With Dwyane Wade limping through a foot and ankle injuries, the team decided to shut him down for two weeks. He'd been struggling, going through a stretch of eight games where he barely shot more than 40 percent. It took a meeting among Wade, the team's trainers, coaches and even president Pat Riley. The consensus was to shelve him for 14 days no matter what happened with the rest of the team.
Wade could have returned and played through the injuries. In most other years in his career he probably would have, especially with some major opponents on the schedule at the time. But he waited the two weeks and watched the Heat play better and better -- to the point there were some discussions, some with a few legitimate arguments, if the team might have an advantage without Wade.
That discipline to lay low, it has turned out, has led to one of the greatest stretches of Wade's career and an elimination of such theory. He had yet another fantastic game Sunday, scoring 27 points as the Heat won their sixth straight game by double figures in beating the Orlando Magic, a team that had been on a hot streak of their own, 90-78.
For the 10th consecutive game Wade shot better than 50 percent from the field, this time making 13-of-23 shots. That's the longest streak of such games since his rookie season in 2003-04 when he did it 11 times in a row. Wade is shooting 57 percent and averaging 24 points since coming back from his hiatus to get healthy and it's been a major reason the Heat have won nine of their last 10.
"He's playing as efficiently offensively as he's [ever] played," Heat coach Erik Spoelstra said. "He's playing in a terrific rhythm and playing within the context of what we're trying to do."
Last year Wade averaged nearly three 3-point attempts per game; this season he's attempted just 12 total in 23 games. His midrange game, which evaporated for a time when he was attempting to learn how to play alongside LeBron James, is now his primary focus and it is paying off.
Wade is averaging the fewest shots and points since his rookie season. But the Heat are currently the top offensive team in the league and Wade is ranked second behind James in the player efficiency rating because he's been so selective and executed so well.
"It's taking high-percentage shots and being in a groove," Wade said. "I'm getting back to taking my shots and I'm hitting them."
Wade has been able to do it sharing the ball and playing off James, who is also having the most efficient offensive season of his career. Sunday James assisted four of Wade's field goals. The Magic struggled keeping up with them in transition, which has been James and Wade's strong suit since they starting playing together with Team USA in 2006, and at times in the half court, which has been a two-year long process to develop.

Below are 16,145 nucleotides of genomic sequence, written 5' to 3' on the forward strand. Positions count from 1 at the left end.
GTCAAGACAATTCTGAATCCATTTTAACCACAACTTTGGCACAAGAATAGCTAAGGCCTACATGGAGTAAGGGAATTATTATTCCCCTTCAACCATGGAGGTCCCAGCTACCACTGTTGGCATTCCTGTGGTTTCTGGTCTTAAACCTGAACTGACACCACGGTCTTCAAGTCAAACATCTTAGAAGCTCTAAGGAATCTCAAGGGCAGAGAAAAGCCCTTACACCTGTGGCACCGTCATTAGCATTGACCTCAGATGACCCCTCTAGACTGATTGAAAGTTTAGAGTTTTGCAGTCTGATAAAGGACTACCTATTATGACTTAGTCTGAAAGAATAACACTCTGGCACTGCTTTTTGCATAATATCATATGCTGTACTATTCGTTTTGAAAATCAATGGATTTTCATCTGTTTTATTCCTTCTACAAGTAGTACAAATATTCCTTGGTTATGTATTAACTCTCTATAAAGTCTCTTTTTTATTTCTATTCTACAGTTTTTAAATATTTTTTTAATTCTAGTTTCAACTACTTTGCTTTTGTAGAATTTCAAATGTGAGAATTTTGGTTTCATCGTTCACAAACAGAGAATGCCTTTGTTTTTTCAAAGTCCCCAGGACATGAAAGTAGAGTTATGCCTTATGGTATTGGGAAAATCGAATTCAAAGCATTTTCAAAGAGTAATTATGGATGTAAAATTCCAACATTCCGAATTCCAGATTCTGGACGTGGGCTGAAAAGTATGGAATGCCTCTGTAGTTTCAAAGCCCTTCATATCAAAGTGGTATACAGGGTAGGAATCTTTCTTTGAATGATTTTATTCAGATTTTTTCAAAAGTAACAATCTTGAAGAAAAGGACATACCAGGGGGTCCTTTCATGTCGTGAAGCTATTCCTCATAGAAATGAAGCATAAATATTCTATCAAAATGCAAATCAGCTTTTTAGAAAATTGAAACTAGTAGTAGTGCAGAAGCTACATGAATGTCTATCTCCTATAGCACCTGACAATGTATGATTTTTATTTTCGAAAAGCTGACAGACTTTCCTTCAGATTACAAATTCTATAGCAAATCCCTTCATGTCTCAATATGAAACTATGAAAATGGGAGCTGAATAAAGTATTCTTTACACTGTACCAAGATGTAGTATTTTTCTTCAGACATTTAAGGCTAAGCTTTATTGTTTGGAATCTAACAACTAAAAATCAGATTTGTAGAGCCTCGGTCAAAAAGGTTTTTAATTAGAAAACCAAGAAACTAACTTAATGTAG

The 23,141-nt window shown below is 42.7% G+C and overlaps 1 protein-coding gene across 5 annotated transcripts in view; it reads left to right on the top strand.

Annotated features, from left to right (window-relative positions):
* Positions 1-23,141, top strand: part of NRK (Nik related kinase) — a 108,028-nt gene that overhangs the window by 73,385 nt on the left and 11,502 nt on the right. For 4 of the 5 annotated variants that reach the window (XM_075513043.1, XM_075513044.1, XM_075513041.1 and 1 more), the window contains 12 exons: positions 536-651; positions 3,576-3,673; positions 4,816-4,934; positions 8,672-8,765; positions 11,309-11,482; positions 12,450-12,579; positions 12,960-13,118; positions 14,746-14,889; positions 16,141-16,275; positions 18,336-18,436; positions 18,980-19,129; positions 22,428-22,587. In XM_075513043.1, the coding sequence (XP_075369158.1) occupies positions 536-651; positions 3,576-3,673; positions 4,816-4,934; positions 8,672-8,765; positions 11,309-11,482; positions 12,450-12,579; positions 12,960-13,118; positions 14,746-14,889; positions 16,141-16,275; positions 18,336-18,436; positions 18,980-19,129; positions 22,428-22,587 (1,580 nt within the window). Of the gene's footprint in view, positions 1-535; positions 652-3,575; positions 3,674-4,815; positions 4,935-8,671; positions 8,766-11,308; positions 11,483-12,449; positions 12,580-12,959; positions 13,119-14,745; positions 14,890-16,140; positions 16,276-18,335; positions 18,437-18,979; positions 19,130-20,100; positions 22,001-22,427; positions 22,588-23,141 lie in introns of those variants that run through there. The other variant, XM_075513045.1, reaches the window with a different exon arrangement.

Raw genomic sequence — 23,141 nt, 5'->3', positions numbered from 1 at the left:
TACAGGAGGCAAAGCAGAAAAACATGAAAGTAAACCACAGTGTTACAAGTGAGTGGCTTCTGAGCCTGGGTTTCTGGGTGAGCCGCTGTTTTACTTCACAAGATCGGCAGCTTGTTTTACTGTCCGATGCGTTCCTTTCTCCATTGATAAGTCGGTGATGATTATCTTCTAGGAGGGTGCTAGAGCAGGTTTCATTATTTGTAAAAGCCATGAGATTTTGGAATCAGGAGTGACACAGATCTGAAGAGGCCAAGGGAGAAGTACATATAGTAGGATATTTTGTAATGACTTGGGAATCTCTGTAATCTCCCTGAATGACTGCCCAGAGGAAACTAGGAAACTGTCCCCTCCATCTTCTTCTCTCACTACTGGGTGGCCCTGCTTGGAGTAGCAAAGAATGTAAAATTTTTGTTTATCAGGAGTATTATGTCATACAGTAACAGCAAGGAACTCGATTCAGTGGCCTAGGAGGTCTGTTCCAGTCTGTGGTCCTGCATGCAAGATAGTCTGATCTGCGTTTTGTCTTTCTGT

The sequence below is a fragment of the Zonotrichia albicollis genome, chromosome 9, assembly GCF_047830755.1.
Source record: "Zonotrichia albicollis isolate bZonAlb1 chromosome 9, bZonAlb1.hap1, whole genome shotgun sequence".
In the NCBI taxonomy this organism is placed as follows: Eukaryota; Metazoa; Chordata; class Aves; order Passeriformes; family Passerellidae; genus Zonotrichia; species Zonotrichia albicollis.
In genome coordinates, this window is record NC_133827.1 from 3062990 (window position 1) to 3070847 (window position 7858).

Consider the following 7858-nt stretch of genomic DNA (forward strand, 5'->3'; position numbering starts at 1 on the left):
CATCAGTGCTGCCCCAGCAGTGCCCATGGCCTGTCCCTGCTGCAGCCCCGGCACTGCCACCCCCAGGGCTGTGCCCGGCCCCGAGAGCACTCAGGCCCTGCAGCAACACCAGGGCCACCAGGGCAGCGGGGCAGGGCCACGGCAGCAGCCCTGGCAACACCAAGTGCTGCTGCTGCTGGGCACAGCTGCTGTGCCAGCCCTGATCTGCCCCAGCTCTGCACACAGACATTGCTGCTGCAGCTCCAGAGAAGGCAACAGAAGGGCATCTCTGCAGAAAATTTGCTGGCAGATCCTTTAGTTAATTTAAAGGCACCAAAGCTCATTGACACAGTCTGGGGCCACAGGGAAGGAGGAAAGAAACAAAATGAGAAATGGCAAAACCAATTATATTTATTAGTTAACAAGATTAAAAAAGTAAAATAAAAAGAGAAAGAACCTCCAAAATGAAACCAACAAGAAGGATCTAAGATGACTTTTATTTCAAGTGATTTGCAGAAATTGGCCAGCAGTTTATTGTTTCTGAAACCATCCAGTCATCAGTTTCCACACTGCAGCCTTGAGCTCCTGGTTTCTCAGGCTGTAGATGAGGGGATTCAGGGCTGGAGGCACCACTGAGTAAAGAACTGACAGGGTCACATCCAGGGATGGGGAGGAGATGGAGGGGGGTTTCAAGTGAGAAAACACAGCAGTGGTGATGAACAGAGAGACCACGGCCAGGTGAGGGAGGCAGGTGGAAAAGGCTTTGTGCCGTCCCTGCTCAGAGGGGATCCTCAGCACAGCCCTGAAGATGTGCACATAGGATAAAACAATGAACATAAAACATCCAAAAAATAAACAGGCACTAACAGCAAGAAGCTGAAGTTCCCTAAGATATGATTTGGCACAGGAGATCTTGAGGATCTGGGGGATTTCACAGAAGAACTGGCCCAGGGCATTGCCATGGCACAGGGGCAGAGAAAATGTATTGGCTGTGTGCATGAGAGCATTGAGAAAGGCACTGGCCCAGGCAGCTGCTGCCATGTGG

The Heat still often rely on a trade-off style of offense, where Wade and James dominate the ball during different segments of games. Spoelstra sets his rotation to allow each to have periods when one is the centerpiece of the offense with the other on the bench and sometimes extends this to Chris Bosh as well.
Recently, for example, Wade has gotten the majority of touches in the first half with James taking over in the third quarter. Against the Magic, James had 10 points in the third, the fourth straight game he has scored double figures in the quarter.
But overall, James and Wade seem to have made most progress on their offense during the past three weeks since Wade returned to the lineup.
"He's being aggressive and finding his opportunities," Spoelstra said. "When he doesn't have the opportunity he's getting off the ball and letting someone else attack."
Wade and the rest of the Heat are downplaying the current run of strong play, joking that they're under the radar these days with the Jeremy Lin phenomenon going on in New York and the San Antonio Spurs riding a league-best 10-game win streak. But the reality is that as midseason arrives the Heat are holding the league's best record.
Wade's offensive outburst is a major factor.
"There are times when you're going to miss a lot and some times when you have it," Wade said. "I'm just trying to take advantage of it."